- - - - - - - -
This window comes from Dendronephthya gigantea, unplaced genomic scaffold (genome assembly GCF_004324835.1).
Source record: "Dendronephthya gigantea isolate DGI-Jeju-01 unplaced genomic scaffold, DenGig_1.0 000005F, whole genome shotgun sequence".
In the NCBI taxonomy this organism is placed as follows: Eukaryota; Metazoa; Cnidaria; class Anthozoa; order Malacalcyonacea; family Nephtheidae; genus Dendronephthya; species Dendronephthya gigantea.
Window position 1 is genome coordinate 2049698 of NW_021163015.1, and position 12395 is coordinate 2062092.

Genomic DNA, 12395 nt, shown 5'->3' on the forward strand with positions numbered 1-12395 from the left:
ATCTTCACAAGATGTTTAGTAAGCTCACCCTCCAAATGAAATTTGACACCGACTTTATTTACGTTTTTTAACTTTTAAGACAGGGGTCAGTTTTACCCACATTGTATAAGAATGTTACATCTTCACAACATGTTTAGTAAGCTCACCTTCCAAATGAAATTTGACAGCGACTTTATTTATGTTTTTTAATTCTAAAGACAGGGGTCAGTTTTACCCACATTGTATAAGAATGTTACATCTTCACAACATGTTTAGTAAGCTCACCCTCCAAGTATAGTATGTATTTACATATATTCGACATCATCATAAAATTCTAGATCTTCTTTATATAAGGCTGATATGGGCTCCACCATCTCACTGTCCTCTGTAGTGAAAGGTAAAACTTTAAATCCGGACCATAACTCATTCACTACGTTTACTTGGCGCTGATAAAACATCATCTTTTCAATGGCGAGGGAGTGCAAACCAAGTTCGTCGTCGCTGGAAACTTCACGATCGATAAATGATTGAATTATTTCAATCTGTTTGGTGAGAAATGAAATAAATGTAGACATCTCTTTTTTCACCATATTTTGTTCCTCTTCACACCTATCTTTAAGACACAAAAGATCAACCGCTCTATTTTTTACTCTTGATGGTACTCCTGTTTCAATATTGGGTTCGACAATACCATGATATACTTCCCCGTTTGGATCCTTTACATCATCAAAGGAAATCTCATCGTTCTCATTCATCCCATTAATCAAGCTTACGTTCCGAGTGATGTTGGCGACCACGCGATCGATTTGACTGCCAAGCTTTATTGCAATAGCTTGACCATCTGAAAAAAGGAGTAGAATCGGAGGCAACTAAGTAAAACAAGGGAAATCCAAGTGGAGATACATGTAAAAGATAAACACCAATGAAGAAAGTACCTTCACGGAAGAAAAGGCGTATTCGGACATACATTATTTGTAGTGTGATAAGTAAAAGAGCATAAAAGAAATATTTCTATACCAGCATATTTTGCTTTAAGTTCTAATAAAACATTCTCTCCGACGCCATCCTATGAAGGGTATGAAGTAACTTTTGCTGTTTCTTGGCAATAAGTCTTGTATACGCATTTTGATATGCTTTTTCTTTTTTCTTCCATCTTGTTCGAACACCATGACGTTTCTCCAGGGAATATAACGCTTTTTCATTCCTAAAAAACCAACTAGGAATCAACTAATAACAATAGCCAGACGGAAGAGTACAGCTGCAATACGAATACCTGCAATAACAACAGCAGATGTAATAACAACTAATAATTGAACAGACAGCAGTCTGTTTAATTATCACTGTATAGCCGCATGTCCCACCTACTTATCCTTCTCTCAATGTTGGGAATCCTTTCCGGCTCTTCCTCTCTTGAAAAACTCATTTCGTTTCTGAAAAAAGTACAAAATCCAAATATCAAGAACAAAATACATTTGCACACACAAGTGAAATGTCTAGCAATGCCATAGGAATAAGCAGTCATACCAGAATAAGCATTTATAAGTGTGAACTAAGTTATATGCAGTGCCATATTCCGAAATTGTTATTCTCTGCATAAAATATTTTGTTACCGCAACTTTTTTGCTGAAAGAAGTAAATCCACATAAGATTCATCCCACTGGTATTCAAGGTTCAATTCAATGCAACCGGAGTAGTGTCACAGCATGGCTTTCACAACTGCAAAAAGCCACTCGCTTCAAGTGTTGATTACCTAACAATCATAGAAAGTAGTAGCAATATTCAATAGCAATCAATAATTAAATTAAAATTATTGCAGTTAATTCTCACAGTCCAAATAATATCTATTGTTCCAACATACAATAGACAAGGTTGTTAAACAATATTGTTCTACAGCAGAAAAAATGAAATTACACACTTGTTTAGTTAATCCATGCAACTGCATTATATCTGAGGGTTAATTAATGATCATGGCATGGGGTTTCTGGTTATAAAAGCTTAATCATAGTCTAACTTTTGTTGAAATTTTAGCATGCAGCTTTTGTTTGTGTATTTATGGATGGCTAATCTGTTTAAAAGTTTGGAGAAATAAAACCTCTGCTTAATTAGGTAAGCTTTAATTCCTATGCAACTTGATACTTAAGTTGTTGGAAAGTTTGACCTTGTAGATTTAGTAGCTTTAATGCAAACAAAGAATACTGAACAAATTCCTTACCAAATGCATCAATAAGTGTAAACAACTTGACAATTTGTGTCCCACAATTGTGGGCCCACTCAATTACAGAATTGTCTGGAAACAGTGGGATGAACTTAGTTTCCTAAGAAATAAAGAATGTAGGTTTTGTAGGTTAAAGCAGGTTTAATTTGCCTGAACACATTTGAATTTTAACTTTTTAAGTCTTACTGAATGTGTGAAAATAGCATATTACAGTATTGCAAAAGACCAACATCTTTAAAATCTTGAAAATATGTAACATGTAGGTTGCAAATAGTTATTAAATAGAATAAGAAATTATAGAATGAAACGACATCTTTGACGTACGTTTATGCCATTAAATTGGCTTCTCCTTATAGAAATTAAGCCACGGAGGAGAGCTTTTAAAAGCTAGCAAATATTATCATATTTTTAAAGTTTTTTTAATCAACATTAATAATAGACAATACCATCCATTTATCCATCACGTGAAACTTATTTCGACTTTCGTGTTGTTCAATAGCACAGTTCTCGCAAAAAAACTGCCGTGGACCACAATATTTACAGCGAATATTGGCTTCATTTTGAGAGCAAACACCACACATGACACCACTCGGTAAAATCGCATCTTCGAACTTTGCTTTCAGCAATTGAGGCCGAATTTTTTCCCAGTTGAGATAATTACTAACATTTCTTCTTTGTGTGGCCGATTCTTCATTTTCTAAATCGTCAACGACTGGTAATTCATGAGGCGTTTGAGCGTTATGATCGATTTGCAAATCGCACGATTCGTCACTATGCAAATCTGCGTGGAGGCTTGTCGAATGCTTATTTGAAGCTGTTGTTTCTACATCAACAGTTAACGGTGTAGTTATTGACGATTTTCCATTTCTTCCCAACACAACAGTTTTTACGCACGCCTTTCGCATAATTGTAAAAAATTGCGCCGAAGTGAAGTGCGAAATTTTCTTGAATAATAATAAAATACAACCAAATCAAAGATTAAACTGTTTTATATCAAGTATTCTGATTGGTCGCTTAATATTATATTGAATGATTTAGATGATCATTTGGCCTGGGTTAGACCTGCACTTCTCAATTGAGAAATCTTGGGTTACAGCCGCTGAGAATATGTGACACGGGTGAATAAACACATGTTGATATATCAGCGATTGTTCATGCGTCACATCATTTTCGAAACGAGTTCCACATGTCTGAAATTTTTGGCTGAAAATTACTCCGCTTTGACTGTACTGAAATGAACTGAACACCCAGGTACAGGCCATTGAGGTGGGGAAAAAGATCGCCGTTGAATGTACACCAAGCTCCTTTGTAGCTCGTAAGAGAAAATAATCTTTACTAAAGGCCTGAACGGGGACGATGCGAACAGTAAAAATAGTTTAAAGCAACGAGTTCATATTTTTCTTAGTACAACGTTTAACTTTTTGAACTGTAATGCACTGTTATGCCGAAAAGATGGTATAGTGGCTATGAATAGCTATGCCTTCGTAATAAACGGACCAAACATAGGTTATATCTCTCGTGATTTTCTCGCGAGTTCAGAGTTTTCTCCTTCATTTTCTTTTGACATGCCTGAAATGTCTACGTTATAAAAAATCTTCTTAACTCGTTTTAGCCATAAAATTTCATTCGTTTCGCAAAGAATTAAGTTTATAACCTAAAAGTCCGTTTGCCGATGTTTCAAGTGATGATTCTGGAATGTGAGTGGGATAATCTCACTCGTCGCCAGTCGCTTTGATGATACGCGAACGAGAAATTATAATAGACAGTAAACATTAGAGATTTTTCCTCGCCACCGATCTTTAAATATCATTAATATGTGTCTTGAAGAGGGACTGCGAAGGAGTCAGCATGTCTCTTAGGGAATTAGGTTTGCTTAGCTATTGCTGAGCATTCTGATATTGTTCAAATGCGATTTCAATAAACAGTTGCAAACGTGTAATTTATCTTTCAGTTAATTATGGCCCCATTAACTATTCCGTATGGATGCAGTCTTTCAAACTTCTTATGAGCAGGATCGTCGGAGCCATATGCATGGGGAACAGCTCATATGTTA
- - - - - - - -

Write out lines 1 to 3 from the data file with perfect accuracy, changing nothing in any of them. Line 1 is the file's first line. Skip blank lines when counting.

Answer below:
This window comes from Dendronephthya gigantea, unplaced genomic scaffold (genome assembly GCF_004324835.1).
Source record: "Dendronephthya gigantea isolate DGI-Jeju-01 unplaced genomic scaffold, DenGig_1.0 000005F, whole genome shotgun sequence".
In the NCBI taxonomy this organism is placed as follows: Eukaryota; Metazoa; Cnidaria; class Anthozoa; order Malacalcyonacea; family Nephtheidae; genus Dendronephthya; species Dendronephthya gigantea.